Firearms Technical Trivia, January 2002:

Bullet Jacket Design Principles
The 7.92x57mm Cartridge in Polish Service
Bullet Jacket Design Principles

The Second World War Begins
In the predawn hours of September 1, 1939, the German Army swept into Poland and ushered in the age of the Blitzkrieg and the Second World War.  At that moment, Poland, like the majority of small European nations, had equipped its forces with a mix of modern and obsolete weapons.  Poland's small arms were not markedly inferior, or for that matter, measureably different from their German counterparts.  Indeed,the majority of them shared the same cartridge.

Small Arms Ammunition Production in Poland
In February 1921 the Polish Ministry of Defense established the first government owned facility to produce military rifle cartridges.  The factory, which produced completed cartridges, bullets, primers, cases and ancillary items, was called Wojskowa Wytwornia Amunicji Karabinovej (WWAK), and was located in Warsaw.  The cartridge fabrication machinery had been nationalized from the holdings of the Georg Roth A.G. subsidiary formerly located in Posen (Poznan).  Production efforts were divided amongst three manufacturing divisions.  After four years of operation in Warsaw, the plant was moved to Skarzysko-Kamienna, southwest of Radom, where it was renamed "National Ammunition Manufacturing Facility."  Cartridges produced at the original WWAK factory in Warsaw were headstamped with a "W," and often the Polish eagle as well.  After the 1925 move, the headstamp contained the Polish eagle, but not the W.  After the fall of Poland in 1939, the factory was taken over by the German firm of Hugo A. Schneider, AG (HASAG), and continued to produce ammunition, albeit for a different destination.  Ammunition produced during HASAG's stewardship of the factory was initially marked with a HASAG logo, and later with the German ordnance code "kam."  HASAG used the pre-war inventory of cartridge cases in producing initial lots of mild steel cored ammunition.  Eventually five major arsenals, producing war materiel including ammunition, were to be established.  Each of these was officially identified by a numerical designation:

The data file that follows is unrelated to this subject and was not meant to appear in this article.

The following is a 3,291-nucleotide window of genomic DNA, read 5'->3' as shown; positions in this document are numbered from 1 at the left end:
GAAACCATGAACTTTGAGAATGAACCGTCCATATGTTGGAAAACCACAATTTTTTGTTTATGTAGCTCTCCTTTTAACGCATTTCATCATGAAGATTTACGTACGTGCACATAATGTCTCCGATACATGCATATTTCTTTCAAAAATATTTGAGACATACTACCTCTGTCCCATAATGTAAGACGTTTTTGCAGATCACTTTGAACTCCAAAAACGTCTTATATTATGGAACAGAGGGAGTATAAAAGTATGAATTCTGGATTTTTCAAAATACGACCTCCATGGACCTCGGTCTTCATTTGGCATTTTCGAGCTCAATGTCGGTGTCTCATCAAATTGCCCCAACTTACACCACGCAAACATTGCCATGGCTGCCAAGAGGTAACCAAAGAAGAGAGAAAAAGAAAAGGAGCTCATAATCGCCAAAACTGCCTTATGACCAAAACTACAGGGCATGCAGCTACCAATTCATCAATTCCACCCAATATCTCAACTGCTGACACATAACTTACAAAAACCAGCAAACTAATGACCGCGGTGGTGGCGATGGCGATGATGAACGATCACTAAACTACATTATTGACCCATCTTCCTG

Arsenal Number
Arsenal Location

As the Polish treasury between the wars was in a perpetual state of fiscal crisis and the state run factories were not achieving the volume of ammunition production desired, private investment and contracting were encouraged.  As a result, a commercial organization with both Polish and French investors called Zaklady Amunicyjne, Pocisk, Spolka Akcyjna (Corporation for the Manufacture of Ammunition) was created.  This company, generally known as Pocisk SA, began to produce ammunition, using machinery purchased from Hirtenberger of Austria, in 1921.  (Pocisk means "projectile.")  The ammunition produced bore an abbreviation of Pocisk, "Pk." on its headstamp, while boxes had the abbreviation Z.A. "Pocisk" S.A stenciled on them.  By 1922, Pocisk was operating two plants, one, the Warsaw "Praga" division which made cartridge making machinery and weapon parts, and the other an ammunition plant at Rembertow, some 15km west of Warsaw.  Rembertow's production was not limited to small arms ammunition.  The plant produced components and complete cartridges, primers, explosives and artillery shells.  In 1925 the government sought to maximize Pocisk's capabilities while minimizing costs, and began a program with resulted in complete nationalization of the firm by 1932.  At the same time, all operations were transferred to the Rembertow plant.  Pocisk played a critical role in Poland's preparedness - by 1935 it was supplying over 30% of the nation's ammunition requirements.